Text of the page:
Finisher 14 also has sets of guide members 28, 30 which define a guide path 32 for sheets that enter the finisher through an entrance slot 34. Sheets can be advanced along path 32 by sets of rollers 36, 38.
As disclosed in the before-mentioned U.S. Pat. No. 4,473,425, it is known to provide a copier/duplicator 12 adapted to produce a stream of copy sheets that are delivered seriatim along a sheet path as shown at 22 from the copier/duplicator to the entrance slot 34 and sheet path 32 of a finisher as shown at 14. In that patent the finisher is connected directly to the copier/duplicator. Finisher 14, as disclosed in that patent, is adapted to assemble booklets from sets of sheets delivered seriatim thereto from a copier/duplicator either by stapling the sheets together by means of a stitching operation or by adhesively bonding sheets together to form a booklet. U.S. Pat. No. 4,473,425 also discloses the use of one of the sheet supplies of the copier/duplicator as a supply for covers that are fed along the copy sheet path through the copier/duplicator in properly timed relation to the copy sheets. In order to simplify the explanation of the present invention, and without unnecessarily repeating disclosures set forth in U.S. Pat. No. 4,473,425, such patent is hereby incorporated by reference. While the modular cover inserter 10 of the present invention will be disclosed in connection with such a copier/duplicator and finisher, it will be understood that it can be used with other types of reproduction apparatus and booklet assembling means.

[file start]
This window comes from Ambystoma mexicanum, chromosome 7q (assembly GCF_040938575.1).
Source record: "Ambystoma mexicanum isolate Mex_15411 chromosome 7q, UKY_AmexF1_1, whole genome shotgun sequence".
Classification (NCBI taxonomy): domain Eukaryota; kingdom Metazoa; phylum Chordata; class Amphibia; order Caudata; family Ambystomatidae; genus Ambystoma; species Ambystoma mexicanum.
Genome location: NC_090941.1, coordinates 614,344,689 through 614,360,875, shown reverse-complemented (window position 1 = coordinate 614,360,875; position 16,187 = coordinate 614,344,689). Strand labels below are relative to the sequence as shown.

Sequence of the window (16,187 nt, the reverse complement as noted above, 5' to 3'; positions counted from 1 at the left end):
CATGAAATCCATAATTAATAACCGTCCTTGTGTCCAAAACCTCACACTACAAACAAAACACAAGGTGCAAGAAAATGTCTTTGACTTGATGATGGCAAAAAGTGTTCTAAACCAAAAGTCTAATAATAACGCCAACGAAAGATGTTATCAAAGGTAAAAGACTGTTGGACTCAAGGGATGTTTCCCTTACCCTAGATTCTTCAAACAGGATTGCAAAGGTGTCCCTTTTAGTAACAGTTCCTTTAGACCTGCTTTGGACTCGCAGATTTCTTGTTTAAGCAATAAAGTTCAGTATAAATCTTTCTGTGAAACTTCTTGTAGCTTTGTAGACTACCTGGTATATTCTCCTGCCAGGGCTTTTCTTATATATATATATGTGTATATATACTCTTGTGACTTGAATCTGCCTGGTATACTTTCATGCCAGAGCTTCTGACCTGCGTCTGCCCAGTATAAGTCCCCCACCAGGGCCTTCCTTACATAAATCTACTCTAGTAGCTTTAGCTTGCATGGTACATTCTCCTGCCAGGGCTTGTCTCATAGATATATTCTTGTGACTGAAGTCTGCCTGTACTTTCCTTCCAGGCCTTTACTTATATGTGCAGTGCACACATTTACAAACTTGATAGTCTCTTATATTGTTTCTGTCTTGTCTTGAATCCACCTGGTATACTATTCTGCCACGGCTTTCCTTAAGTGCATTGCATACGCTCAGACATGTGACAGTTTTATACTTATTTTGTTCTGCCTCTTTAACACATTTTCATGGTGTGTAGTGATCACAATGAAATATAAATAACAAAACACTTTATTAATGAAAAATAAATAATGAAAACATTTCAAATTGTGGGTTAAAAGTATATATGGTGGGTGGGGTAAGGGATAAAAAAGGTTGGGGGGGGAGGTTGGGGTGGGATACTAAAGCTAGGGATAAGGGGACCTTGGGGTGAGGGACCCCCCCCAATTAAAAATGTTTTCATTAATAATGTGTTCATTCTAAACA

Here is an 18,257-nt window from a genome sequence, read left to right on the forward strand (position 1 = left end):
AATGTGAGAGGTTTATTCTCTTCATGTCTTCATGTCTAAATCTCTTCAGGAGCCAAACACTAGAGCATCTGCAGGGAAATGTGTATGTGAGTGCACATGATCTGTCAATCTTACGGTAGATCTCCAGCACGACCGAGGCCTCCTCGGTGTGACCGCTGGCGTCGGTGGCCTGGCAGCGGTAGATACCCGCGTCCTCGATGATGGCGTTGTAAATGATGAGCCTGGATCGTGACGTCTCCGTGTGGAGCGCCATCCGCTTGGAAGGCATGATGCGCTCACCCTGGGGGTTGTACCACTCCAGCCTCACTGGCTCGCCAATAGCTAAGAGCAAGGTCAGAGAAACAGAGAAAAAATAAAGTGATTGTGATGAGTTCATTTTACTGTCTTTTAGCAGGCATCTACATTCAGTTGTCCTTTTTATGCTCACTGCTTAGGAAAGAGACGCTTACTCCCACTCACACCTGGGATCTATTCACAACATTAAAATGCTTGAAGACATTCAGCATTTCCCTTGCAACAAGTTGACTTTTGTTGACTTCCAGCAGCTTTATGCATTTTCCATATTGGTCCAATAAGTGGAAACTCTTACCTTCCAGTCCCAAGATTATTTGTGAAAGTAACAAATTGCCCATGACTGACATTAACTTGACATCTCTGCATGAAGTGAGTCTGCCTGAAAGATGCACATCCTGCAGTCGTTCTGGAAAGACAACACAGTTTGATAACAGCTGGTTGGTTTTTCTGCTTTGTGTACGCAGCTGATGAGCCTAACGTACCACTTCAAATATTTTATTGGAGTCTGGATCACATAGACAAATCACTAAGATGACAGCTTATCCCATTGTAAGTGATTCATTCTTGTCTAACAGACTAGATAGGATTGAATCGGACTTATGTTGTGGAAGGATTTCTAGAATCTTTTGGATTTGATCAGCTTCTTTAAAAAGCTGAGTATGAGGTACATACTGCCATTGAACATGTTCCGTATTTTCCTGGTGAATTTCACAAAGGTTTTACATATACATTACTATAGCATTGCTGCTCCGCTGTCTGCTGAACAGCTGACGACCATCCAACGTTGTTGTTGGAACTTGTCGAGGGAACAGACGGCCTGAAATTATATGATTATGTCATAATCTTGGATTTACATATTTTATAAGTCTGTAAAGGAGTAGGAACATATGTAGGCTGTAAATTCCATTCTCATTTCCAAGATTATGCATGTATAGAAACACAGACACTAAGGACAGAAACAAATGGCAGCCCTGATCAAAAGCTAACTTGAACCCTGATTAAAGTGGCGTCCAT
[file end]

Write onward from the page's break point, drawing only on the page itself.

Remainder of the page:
Cover inserter unit 10 has an entrance slot 40 substantially aligned with the exit slot 20 of the copier/duplicator 12. Unit 10 also has an exit slot 42 that is substantially aligned with the entrance slot 34 of the finisher 14. Sheets from the copier/duplicator are guided along a path 44 between the entrance slot 40 and exit slot 42 by sets of guides 46, 48. Sheets are driven along the path 44 by a sheet transport 49 comprising plurality of sets of rollers 50, 52 on opposite sides of the path 44.
Unit 10 has two trays 56, 58 for supporting a plurality of booklet covers. For example, tray 56 can support a stack of booklet covers 60 which are to comprise the front covers of booklets formed in finisher 14 and tray 58 can support a stack of covers 62 that comprise the back covers of booklets. Of course, upper tray 56 could receive the back covers and the bottom tray 58 could receive front covers, if desired. Moreover, at times the covers in both trays 56, 58 can be identical, such occurring either when a booklet produced in finisher 14 is to have identical front and back covers or when the booklet is to have only a single (front or back) cover.
Cover feeding means are provided for removing covers 60, 62 from their respective trays and for delivering the removed cover to the sheet transport 49. The cover feeding means illustrated in FIG. 1 comprises a feed roller 64 for covers 60 and a similar feed roller 66 for covers 62. Rollers 64, 66 can be of a conventional construction including vacuum rollers, scuff rollers, or the like. The cover feeding means described in more detail later in connection with FIGS. 2 and 3 can also be substituted for feeders 64, 66. Trays 56, 58 can be raised and lowered by elevator mechanisms (not shown) so that the top cover on each tray is directly below the respective feeder 64, 66. Elevator mechanisms of the type used for copy sheet supplies in copier/duplicators can be used for this purpose.